Sound is the basis of all music, and the source of my deep fascination and inspiration. I discover more about it, and its unique expression, with every instrument I restore.

The importance of sound

Sound is, quite simply, where it all comes together; it is the reason musicians, luthiers and restorers work hand in hand: to create genuine works of art that may be used daily to make music.

Instruments from the 17th or 18th centuries were created for another age, and for widely differing conditions: designed for smaller spaces and diverse repertoires, performed on strings that may no longer be be used today.

And it is due to those instruments’ well thought-out and sophisticated design that they perform so well in the contemporary setting.

The task of a restorer, therefore, is not simply to achieve the most sympathetic restoration aesthetically – using original materials – but also to understand how the design of those antique instruments may be adapted to meet today’s challenges, ensuring they perform at their very best.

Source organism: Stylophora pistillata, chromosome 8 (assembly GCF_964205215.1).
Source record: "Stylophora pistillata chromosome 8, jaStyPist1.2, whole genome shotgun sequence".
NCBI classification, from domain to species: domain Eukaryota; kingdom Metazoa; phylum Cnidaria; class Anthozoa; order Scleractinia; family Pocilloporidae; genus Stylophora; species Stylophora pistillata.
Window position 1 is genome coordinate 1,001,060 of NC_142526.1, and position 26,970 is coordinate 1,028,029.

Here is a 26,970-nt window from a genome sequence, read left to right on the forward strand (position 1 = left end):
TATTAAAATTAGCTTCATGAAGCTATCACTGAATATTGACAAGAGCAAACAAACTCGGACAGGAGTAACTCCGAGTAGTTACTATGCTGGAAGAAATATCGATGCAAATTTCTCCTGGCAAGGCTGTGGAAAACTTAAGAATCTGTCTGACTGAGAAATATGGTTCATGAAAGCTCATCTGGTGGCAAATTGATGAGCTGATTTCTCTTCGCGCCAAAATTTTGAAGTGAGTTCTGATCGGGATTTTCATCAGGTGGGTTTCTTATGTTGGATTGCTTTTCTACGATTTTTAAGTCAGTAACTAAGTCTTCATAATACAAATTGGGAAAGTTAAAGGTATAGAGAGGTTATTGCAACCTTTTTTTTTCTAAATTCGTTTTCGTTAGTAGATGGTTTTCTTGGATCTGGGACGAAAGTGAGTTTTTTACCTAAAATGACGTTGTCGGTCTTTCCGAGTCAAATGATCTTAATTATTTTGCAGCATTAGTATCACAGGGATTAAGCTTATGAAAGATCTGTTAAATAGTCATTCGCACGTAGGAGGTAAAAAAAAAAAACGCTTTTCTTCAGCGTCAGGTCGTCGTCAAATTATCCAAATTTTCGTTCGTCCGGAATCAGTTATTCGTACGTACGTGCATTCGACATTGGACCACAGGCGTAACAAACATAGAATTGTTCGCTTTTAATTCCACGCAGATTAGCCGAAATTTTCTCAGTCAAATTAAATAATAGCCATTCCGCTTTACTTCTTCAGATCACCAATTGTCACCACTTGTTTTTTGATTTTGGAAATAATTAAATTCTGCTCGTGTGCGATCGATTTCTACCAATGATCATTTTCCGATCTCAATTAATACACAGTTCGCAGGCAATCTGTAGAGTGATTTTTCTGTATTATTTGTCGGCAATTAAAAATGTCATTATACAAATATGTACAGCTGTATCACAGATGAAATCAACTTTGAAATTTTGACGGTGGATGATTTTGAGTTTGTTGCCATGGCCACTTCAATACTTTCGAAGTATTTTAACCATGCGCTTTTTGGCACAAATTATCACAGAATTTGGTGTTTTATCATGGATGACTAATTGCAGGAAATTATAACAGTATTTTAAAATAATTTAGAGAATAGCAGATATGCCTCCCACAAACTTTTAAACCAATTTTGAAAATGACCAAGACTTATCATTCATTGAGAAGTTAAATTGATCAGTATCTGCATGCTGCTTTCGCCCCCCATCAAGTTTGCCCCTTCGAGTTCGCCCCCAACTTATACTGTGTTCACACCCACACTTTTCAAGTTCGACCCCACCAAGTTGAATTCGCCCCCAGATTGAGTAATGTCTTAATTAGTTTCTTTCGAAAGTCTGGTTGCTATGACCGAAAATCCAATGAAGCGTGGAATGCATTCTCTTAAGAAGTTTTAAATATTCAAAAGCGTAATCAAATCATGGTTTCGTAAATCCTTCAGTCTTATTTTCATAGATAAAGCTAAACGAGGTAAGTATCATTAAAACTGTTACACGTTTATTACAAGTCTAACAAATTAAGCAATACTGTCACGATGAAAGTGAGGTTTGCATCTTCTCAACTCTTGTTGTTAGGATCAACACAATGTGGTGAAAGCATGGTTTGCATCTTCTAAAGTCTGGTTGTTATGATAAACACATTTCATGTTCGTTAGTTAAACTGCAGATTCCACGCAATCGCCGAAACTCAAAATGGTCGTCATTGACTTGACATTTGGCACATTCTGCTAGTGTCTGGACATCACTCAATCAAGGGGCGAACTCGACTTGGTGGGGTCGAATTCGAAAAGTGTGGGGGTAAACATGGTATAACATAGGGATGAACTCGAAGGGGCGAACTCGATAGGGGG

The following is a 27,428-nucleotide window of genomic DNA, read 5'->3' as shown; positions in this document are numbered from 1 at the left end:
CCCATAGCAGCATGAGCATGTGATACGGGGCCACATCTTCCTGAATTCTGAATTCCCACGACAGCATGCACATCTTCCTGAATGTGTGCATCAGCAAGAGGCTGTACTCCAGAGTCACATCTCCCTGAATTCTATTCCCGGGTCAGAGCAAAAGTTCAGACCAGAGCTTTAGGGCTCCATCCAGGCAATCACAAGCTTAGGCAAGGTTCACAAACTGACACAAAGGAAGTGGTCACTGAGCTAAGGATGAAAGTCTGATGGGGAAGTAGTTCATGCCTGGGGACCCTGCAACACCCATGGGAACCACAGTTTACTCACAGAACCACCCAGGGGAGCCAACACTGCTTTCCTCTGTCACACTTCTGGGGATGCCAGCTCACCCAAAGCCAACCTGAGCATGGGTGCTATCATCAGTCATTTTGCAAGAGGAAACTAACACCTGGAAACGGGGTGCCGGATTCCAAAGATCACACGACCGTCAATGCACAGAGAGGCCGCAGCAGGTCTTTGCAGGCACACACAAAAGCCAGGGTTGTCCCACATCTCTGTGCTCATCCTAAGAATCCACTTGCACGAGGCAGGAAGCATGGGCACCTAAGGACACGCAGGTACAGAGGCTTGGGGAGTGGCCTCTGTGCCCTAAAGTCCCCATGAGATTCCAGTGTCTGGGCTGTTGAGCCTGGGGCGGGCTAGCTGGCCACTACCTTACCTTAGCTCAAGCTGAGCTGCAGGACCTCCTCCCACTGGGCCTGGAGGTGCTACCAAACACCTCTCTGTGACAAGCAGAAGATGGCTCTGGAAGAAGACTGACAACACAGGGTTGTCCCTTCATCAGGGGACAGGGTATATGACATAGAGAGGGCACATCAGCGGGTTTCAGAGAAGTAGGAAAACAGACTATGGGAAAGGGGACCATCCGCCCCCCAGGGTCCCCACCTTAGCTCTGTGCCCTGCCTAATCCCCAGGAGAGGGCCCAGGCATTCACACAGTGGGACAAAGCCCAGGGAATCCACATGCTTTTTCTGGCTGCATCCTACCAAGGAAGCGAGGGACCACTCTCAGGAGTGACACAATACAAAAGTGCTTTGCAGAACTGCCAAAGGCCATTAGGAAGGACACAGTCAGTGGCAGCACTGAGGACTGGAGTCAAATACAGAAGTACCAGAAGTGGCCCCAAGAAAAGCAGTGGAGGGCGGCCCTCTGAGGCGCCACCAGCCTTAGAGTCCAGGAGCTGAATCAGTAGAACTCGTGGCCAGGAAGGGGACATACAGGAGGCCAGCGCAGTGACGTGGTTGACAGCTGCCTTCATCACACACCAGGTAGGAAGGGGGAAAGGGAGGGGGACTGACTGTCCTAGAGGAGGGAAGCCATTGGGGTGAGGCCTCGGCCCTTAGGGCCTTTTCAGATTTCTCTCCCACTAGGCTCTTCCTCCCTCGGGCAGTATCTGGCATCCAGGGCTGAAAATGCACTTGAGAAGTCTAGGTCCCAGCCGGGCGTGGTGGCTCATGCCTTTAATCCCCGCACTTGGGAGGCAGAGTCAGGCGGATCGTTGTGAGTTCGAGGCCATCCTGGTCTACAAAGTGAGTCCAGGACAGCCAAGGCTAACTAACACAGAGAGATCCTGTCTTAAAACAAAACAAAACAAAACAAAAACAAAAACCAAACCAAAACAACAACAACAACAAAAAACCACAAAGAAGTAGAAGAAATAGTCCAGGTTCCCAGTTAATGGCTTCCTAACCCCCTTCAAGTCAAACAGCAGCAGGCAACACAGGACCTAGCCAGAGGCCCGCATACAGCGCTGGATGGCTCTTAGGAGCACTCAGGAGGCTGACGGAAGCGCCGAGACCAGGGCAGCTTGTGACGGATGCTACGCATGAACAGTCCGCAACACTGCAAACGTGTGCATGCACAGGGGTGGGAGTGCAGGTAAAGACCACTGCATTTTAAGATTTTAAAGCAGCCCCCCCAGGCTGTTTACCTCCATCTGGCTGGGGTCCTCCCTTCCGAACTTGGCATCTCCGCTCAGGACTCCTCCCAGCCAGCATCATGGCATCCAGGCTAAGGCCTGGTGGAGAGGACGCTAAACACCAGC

Every musician has their own personality – and so does every instrument. So, that instrument should not only sound its very best; it must also reflect the preferences, capabilities and playing styles of the musicians.

From chamber and orchestra musicians, to soloists, out-and-out beginners and enthusiastic amateurs, each will have different needs. Consequently, a violin or cello that may be ‘the perfect fit’ for one musician may be completely wrong for another.

The final stage of the process therefore is sound adjustment – optimising the relationship between instrument and musician….